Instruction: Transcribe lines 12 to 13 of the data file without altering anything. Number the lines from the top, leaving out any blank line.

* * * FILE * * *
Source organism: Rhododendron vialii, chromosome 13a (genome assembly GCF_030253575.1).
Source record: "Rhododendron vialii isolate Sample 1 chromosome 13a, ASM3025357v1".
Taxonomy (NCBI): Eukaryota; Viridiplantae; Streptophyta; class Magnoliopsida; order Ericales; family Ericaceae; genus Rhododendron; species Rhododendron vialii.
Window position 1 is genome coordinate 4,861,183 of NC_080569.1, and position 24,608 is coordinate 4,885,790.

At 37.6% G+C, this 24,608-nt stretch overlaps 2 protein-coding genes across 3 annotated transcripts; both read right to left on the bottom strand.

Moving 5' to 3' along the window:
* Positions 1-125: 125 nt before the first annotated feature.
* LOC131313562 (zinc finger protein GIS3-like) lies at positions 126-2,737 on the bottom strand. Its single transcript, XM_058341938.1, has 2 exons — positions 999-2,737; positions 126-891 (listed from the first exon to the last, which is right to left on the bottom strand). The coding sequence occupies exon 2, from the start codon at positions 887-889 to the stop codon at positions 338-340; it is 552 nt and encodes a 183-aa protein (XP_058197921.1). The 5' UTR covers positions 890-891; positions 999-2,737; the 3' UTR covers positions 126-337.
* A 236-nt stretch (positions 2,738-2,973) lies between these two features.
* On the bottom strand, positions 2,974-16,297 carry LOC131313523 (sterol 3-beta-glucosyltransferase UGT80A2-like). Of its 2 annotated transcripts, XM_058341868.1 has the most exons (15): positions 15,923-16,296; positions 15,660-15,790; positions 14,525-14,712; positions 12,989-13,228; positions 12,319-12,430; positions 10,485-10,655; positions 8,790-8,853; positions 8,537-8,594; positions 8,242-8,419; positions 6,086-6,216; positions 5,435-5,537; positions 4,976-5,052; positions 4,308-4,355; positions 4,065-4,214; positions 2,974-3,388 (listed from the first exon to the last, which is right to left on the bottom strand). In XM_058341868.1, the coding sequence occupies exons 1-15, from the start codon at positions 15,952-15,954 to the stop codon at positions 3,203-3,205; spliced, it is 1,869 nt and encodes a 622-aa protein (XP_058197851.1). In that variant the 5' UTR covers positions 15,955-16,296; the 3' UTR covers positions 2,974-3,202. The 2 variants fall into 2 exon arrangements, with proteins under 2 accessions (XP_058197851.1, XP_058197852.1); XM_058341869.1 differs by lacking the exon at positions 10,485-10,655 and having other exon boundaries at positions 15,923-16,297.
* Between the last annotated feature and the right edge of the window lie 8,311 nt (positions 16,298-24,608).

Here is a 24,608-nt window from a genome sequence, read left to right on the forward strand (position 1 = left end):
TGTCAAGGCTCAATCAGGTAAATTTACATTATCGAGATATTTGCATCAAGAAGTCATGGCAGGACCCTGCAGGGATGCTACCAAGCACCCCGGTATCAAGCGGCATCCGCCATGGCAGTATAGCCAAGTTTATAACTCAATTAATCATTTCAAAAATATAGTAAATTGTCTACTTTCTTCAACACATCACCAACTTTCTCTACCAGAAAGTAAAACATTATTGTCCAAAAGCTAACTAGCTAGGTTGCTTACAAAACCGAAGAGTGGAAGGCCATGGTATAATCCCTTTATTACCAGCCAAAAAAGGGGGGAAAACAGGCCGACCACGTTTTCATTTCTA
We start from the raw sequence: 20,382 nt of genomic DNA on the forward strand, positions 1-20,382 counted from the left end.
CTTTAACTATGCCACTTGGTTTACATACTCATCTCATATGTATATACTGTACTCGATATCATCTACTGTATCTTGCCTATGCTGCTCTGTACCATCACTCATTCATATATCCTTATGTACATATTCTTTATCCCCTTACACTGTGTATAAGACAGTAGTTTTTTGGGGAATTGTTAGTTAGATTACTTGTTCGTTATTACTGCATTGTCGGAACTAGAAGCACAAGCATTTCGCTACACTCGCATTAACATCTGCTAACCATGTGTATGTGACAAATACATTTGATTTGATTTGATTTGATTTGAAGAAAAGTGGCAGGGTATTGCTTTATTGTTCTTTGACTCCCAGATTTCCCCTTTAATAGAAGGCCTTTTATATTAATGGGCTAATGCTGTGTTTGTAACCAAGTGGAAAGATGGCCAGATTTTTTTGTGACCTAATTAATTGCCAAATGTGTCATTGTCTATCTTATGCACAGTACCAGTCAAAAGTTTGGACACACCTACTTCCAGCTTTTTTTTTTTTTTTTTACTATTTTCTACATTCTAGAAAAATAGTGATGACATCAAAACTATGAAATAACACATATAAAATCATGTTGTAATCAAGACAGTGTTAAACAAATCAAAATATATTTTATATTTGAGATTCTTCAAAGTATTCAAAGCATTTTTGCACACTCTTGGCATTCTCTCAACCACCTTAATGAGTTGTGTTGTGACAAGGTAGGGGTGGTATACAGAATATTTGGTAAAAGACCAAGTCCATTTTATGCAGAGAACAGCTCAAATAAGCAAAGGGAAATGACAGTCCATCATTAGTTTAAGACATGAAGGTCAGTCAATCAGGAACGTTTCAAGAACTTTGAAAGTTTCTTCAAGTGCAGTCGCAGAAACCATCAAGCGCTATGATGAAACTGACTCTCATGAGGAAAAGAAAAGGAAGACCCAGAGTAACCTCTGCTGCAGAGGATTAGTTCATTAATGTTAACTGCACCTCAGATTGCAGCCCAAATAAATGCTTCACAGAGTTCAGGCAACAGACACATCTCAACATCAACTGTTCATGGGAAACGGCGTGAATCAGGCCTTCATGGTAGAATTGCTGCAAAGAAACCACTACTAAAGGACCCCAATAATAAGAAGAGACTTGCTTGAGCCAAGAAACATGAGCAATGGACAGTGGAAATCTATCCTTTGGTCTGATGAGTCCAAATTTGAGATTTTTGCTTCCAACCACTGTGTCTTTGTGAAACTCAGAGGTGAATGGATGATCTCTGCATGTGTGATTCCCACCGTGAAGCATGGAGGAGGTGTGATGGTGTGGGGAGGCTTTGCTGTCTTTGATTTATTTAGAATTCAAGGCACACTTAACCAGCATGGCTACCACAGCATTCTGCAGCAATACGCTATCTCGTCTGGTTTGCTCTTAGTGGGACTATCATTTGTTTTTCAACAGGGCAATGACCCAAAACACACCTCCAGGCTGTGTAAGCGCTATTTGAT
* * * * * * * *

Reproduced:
Here is a 24,608-nt window from a genome sequence, read left to right on the forward strand (position 1 = left end):
TGTCAAGGCTCAATCAGGTAAATTTACATTATCGAGATATTTGCATCAAGAAGTCATGGCAGGACCCTGCAGGGATGCTACCAAGCACCCCGGTATCAAGCGGCATCCGCCATGGCAGTATAGCCAAGTTTATAACTCAATTAATCATTTCAAAAATATAGTAAATTGTCTACTTTCTTCAACACATCACCAACTTTCTCTACCAGAAAGTAAAACATTATTGTCCAAAAGCTAACTAGCTAGGTTGCTTACAAAACCGAAGAGTGGAAGGCCATGGTATAATCCCTTTATTACCAGCCAAAAAAGGGGGGAAAACAGGCCGACCACGTTTTCATTTCTA